The doorbell rings. I walk through the hallway to answer it. Although I’ve done this walk repeatedly over the years, this time something is different. This one book catches the corner of my eye. It is shelved vertically behind the glass cabinet doors of a wooden bookcase that houses our Horace Collection. It bears a familiar monogram on its spine. I’ll need to take a closer look. I unlock the door, greet the patron, lock the door, retrieve the book, set a cradle for it and look it over--finally. My suspicions are confirmed. This simple yet elegant book once belonged to one of the most important private libraries in the world of the 16th century. It’s a book from the library of Jacques-Auguste de Thou (1553—1617).
I had recently learned about de Thou and his famous library in a class I took at Rare Book School on the History of Bindings, taught by Professor Jan Storm van Leeuwen. In fact, I was surprised to find that, not too long ago as noted in his recent blog post, another student of his from Harvard University had also identified a de Thou book in his collection after having taken the same class. De Thou was an important French historian, a Latinist, statesman, and Director of the Royal Library (1593). In 1595 he became president of the Paris parlement and used his position to negotiate the Edict of Nantes (1598) which granted rights to the French Protestants (Huguenots). De Thou, although a Catholic, believed that the French Church should be free of Papal control. He also argued that Catholics were partly responsible for the religious wars against the Protestants. Because his views were critical of the Catholic Church and government, Marie de Medici, the Queen Regent, denied him the highest appointed position of the parliament as Premier (first) president of the parlement. His major work, Historiae Sui Temporis (1610), a four volume work, written in Latin to underscore his unbiased and scientific approach, chronicled the events of his time. The second volume of the book addressed the French wars of Religion (1560-1572) and was listed on the church’s index of prohibited books (Index librorum prohibitorum).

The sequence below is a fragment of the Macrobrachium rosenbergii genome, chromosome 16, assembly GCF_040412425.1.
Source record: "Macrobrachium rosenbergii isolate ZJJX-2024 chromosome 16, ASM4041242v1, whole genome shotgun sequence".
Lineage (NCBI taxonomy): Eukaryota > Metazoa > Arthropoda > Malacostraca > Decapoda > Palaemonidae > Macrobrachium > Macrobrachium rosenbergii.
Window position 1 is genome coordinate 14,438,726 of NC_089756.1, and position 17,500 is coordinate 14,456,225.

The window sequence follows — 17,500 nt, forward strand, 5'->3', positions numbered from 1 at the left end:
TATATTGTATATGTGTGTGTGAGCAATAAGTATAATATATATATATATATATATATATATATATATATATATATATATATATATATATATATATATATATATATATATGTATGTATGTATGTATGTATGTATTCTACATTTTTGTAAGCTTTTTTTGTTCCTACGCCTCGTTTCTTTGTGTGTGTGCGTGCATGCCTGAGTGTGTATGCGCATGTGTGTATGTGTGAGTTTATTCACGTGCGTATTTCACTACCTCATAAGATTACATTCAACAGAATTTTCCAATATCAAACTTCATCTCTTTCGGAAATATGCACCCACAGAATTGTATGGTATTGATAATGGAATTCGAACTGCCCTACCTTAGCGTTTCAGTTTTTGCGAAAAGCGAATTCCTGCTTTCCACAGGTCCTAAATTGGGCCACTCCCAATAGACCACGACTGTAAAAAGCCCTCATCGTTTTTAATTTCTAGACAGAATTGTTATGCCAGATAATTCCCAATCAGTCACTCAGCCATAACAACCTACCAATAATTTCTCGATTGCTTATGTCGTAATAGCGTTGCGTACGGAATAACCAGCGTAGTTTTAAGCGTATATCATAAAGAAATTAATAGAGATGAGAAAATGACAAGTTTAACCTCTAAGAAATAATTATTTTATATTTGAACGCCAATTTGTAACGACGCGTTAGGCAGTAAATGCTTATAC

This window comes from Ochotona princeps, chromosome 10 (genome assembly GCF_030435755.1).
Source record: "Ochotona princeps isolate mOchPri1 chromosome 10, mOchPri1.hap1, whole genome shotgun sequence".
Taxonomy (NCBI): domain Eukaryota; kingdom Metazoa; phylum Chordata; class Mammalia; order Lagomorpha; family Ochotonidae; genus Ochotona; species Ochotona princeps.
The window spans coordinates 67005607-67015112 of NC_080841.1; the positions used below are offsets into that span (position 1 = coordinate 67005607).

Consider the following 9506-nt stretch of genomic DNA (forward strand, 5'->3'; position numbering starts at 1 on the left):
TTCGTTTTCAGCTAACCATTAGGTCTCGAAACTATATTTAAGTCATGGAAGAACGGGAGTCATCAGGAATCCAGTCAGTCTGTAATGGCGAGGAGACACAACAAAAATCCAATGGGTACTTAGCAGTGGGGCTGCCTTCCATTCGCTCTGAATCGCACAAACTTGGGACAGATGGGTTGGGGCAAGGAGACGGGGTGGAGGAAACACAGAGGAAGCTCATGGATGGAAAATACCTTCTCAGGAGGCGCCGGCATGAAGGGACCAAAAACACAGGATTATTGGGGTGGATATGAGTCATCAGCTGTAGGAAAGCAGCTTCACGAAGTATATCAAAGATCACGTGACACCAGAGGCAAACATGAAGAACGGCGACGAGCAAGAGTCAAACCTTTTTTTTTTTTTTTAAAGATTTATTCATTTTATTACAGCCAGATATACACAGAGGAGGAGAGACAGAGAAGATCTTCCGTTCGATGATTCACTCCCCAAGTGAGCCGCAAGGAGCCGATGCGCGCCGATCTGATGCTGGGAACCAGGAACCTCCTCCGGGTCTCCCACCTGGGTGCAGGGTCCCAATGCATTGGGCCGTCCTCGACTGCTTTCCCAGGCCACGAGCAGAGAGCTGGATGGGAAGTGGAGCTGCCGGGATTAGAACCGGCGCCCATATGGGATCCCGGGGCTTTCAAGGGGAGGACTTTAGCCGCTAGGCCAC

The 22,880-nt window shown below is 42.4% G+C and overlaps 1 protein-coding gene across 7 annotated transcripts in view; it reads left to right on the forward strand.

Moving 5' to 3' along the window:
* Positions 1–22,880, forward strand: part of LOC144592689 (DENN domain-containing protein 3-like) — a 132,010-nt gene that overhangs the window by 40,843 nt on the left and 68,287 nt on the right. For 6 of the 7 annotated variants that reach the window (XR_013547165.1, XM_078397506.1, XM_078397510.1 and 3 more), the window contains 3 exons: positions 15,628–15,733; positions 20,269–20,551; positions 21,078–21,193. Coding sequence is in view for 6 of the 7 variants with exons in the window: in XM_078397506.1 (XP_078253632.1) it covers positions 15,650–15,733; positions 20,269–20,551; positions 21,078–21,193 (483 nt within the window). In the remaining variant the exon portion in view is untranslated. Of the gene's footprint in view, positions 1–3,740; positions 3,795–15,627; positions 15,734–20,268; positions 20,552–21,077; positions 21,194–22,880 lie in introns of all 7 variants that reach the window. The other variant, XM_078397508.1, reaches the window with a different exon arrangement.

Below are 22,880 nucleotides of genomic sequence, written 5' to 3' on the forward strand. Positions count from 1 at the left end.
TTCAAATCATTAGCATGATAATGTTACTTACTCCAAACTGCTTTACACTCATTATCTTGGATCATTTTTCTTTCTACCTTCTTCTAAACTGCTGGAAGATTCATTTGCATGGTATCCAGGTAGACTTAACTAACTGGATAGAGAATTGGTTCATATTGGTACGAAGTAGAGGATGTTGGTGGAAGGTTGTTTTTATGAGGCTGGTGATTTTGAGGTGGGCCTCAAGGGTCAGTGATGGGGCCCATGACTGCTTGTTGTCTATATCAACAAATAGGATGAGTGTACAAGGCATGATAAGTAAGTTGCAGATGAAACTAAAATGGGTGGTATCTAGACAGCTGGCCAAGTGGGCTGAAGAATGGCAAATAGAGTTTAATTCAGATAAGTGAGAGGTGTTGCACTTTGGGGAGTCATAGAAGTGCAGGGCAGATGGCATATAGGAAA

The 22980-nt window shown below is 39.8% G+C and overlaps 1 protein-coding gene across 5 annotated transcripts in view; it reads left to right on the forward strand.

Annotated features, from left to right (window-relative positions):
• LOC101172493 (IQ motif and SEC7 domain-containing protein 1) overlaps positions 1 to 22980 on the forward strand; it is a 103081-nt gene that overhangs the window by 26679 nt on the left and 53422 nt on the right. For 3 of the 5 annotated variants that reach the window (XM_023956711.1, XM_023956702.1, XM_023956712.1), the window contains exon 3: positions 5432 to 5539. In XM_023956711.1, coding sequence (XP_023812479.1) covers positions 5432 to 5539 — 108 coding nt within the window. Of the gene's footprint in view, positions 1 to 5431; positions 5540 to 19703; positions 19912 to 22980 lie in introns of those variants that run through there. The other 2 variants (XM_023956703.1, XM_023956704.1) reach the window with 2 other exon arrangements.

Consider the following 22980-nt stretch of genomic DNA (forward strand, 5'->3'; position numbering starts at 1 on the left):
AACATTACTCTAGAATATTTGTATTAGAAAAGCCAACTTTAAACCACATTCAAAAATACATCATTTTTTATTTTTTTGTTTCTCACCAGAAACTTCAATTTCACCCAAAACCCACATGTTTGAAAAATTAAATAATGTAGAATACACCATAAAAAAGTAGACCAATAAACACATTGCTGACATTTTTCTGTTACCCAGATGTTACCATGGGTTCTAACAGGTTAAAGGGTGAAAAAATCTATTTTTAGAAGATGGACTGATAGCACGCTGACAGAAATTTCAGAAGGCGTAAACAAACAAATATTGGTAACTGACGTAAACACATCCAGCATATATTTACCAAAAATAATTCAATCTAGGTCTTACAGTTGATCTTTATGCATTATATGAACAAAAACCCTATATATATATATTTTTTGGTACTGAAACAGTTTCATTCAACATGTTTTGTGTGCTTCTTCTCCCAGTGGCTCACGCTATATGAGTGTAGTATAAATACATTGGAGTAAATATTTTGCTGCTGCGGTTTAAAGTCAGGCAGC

In 1583, de Thou inherited the stately library from his father, Christophe de Thou, who was the first President of the Parliament of Paris and friend of Jean Grolier ( 1479-1565).. He continued to enrich the library, which he opened to students and bibliophiles. By 1679, the library contained 1,000 ms. and 8000 printed books.
What makes de Thou books unique is that it is possible to track their provenance and determine when they were bound to within specific date ranges, based on the stamped, interlaced initials or monograms found on the spines and covers (along with the coat of arms used). These initials (and arms) change over time and correspond to defined periods in de Thou’s personal life as he continued to enrich his library. The periods include: his bachelor days (c.1572—1587) as identified by the initials “A.D.T.” for Auguste de Thou; the period in which he was married to his first wife, Marie Barbançon (c.1587—1603) now identified by the initials “J.A.” and ” M” for Marie, his wife; and the period after the death of his first wife (1603—)., when he marries his second wife, Gasparde de la Chastre. Here the initial “M” for Marie, his deceased wife, is replaced with the letter “G” for Gasparde, so the initials read “I.A.G.” or “I.A.G.G.”
Our de Thou book is a Horace Opera, printed at Basle by Henricus Petri in 1555. Gilt on both covers are de Thou’s arms with those of his first wife, Marie. De Thou’s monogram (“I..A ”for Jacques Auguste interlaced with the initial “M” for his first wife, Marie) is repeated in six panels on the spine. As result, we know it was bound between 1587 and 1603. An interesting blog for a similar binding of a book in UPENN’s Rare Book and Manuscript Library collection was published last year.